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Valspar Championship: What Paul Casey did and Tiger Woods didn’t

When Tiger Woods left a 37-foot, uphill put two feet short Sunday afternoon, Paul Casey was the winner of the Valspar Championship. But in reality, Casey won the title with three straight birdies on the back nine.
Paul Casey is greeted by the crowd at the 17th green while playing the Copperhead Course on Sunday (3/11/18) during the final round of the Valspar Championship at the Innisbrook Golf and Spa Resort in Palm Harbor. DOUGLAS R. CLIFFORD   |   Times
Paul Casey is greeted by the crowd at the 17th green while playing the Copperhead Course on Sunday (3/11/18) during the final round of the Valspar Championship at the Innisbrook Golf and Spa Resort in Palm Harbor. DOUGLAS R. CLIFFORD | Times
Published Mar. 12, 2018
Updated Mar. 12, 2018

PALM HARBOR — The massive crowds that were the norm all week at the Valspar Championship showed up one last time Sunday to get a glimpse of Tiger Woods. He was one shot out of the lead to start the day at Innisbrook, and fans were hoping for a vintage charge.

Paul Casey teed off 70 minutes before Woods and trailed leader Corey Conners by five shots. He was just another player in the field hoping to shoot a low score and move on to the next tournament.

In relative peace and quiet, Casey shot 6-under 65 and posted a total of 10-under 274. He was in the locker room watching the tournament on television when Woods and playing partner Brandt Snedeker reached the 14th hole.

RELATED: Tiger Woods delivers a weekend Tampa Bay will never forget.

Then came Casey's agonizing wait to see if any player would pass him. Patrick Reed got to 10 under with a birdie on the 14th hole. But he bogeyed the 18th to drop to 9 under. Then Woods dropped a 44-foot bomb for birdie on the 17th hole to get to 9 under.

By then Casey was back out on the course, in case Woods tied him. But Woods' 37-foot birdie putt on the 18th fell 2 feet short. Casey won his first tournament in nine years and just his second on the PGA Tour. He pocketed $1.170 million.

Woods (70) and Reed (68) finished tied for second. Sergio Garcia, who finished with 6-under 65, was fourth at 8 under.

Casey said the wait to see if his score would hold up was agonizing.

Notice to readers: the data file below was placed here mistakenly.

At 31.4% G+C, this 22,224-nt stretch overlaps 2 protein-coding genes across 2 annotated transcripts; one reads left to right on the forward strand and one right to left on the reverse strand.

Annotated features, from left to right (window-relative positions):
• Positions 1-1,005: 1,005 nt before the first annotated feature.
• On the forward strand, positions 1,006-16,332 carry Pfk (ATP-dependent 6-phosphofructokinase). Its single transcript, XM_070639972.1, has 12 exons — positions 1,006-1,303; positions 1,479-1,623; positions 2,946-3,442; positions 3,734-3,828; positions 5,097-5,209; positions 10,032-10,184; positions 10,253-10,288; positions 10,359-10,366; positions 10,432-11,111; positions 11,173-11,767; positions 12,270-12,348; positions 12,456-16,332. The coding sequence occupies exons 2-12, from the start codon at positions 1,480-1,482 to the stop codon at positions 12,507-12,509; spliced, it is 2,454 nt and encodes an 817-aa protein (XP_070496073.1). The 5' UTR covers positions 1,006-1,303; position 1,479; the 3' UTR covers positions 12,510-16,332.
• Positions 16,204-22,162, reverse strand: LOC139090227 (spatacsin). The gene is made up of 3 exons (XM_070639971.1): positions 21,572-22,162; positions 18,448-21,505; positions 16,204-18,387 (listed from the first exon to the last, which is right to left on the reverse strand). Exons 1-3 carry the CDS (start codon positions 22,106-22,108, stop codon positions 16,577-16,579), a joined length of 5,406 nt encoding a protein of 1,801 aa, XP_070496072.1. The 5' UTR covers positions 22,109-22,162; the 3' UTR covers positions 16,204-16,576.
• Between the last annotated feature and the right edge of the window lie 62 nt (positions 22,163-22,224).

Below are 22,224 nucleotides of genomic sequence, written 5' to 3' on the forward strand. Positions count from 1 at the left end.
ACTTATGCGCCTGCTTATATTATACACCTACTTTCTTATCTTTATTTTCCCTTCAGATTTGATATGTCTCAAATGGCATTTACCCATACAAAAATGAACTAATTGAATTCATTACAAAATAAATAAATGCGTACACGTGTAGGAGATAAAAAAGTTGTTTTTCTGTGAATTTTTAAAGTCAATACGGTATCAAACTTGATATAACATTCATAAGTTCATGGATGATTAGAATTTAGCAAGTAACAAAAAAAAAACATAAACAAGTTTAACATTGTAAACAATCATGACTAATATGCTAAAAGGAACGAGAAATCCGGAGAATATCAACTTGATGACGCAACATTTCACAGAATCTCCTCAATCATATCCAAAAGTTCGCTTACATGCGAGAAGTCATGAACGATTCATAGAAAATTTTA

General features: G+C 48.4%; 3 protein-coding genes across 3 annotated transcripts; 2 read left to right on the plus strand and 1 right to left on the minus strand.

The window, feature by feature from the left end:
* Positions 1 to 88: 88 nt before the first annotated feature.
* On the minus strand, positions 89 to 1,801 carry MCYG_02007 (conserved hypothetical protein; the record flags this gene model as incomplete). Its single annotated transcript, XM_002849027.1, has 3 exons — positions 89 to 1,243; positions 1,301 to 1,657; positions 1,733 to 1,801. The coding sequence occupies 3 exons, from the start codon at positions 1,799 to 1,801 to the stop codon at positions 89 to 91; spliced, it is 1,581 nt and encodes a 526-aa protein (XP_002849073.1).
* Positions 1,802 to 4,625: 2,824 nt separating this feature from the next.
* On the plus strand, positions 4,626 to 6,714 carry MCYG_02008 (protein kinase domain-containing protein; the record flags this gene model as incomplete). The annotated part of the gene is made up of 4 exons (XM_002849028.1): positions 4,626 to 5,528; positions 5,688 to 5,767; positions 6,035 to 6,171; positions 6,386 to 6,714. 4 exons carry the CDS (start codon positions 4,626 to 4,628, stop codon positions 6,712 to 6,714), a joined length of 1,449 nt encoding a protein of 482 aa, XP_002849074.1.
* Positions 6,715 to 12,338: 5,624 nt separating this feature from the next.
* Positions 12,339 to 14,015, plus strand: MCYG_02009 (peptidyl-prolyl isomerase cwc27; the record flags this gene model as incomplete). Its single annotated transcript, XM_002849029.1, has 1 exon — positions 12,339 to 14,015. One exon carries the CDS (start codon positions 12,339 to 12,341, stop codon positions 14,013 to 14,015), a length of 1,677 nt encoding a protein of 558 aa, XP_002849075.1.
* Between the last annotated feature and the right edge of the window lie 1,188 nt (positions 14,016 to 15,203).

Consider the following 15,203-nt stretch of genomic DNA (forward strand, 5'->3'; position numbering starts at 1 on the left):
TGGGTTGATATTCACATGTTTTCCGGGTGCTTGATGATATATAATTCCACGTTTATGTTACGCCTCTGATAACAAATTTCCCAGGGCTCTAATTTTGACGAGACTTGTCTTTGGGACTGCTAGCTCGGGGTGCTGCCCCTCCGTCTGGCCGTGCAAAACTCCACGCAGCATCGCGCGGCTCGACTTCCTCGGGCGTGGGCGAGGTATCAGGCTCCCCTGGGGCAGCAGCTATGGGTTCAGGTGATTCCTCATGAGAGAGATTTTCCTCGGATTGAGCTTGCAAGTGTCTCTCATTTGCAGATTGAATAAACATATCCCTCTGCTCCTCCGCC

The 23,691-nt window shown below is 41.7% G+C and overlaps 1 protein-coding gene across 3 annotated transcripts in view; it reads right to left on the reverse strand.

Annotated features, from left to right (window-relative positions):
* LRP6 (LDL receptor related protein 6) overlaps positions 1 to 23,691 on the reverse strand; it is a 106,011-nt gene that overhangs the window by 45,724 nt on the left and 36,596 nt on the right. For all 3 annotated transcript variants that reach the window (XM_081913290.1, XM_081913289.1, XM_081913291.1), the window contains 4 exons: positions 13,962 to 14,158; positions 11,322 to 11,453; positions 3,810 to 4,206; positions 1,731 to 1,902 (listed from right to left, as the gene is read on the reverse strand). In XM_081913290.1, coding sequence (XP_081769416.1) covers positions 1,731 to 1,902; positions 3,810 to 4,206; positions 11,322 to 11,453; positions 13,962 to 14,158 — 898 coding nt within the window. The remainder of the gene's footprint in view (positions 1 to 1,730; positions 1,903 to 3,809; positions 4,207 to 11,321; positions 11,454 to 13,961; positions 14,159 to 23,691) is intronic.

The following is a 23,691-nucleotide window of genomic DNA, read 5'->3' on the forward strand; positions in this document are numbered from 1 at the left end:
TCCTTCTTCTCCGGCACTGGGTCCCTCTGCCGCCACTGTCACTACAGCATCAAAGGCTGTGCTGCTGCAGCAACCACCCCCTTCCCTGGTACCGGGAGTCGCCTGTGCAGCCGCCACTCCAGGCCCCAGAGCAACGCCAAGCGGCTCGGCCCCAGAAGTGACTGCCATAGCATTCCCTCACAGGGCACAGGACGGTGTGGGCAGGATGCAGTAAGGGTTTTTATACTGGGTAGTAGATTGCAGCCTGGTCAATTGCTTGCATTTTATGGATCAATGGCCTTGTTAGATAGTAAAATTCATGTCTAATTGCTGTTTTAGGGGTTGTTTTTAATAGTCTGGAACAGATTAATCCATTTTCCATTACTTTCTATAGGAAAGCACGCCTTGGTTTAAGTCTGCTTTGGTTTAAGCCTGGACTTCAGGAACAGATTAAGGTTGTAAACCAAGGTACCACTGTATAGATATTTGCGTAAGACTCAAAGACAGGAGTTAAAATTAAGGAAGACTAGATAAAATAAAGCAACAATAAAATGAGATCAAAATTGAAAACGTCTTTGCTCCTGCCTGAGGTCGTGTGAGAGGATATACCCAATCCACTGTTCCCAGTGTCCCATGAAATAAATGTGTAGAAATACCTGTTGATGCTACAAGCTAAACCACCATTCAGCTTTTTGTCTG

"I have not been in that position many times before," the Weybridge, England, native said. "I expected guys to continue to make birdies. When I finished, I expected someone to get to 11 (under). Sitting in the locker room watching was rubbish. Now I know what my family goes through."

One of the guys Casey, and just about everyone else, thought would make a move was Woods. Things started well for him when he birdied the first hole to move to 9 under. But a bogey on the par-3 fourth hole dropped him to 8.
He stayed there until the 17th hole. Woods had few realistic birdie chances and was forced to settle for pars.

"I just wasn't as sharp as I wanted to be with my iron game," Woods said. "It was just one of those days where it was a half-club this way or that way. I was just grinding.

"I was close. I had a chance."

Woods did thrill the crowd when he made his birdie putt on the 17th. At that time, Reed was on his way to three-putting the 18th green from 45 feet to fall back to 9 under.

"I was very thankful I made that putt on 17," Woods said. "Kept me from having to hole it from the fairway on 18."

Woods knew if he birdied the final hole, he would get into a playoff. He chose an iron off the tee and left himself 184 yards away. His 7 iron landed 44 feet short. His birdie attempt didn't quite make it up the hill and ended 2 feet short.

"If I'm in the fairway, I've got a shot at it," Woods said. "Unfortunately, I wasn't close enough (for birdie)."

Casey said Woods' birdie putt was about a 1 in 20 shot, but he gave Woods 50-50 odds. When it didn't go in, he made his way to the scoring area behind the 18th green. He had a brief meeting with Woods, who congratulated him for winning.

"That's the only time that he's congratulated me right after a victory, so that's something special," Casey said. "Usually it's the other way around."
Casey, 40, got his only other tour win at the 2009 Houston Open. His only blemish Sunday was a bogey on the third hole. The tournament changed when he birdied the 11th, 12th and 13th holes to get to 10 under. From there, he parred out.

"The pressure wasn't on me," Casey said. "I teed off an hour-plus ahead of the leaders, so I was just cruising around. Nobody is watching us. Until 12 onwards, it was serious stuff. Until that point, it was a very nice Sunday afternoon."

Casey said he was also playing with a heavy heart. His best friend's wife died of cancer March 3.

"I didn't think about it too much (Sunday)," Casey said. "It probably wasn't the right thing to think about it on the course. But afterwards it's very emotional."

And so is the win.

Casey said he thought Woods would win. He earned the victory while few were watching.

"It's been too long," Casey said. "It's very satisfying, probably more satisfying on a week where Tiger played some good golf. Got to see some amazing stuff and hear the roars. I loved everything about it."

Contact Rodney Page at rpage@tampabay.com.  Follow @rodneyhometeam.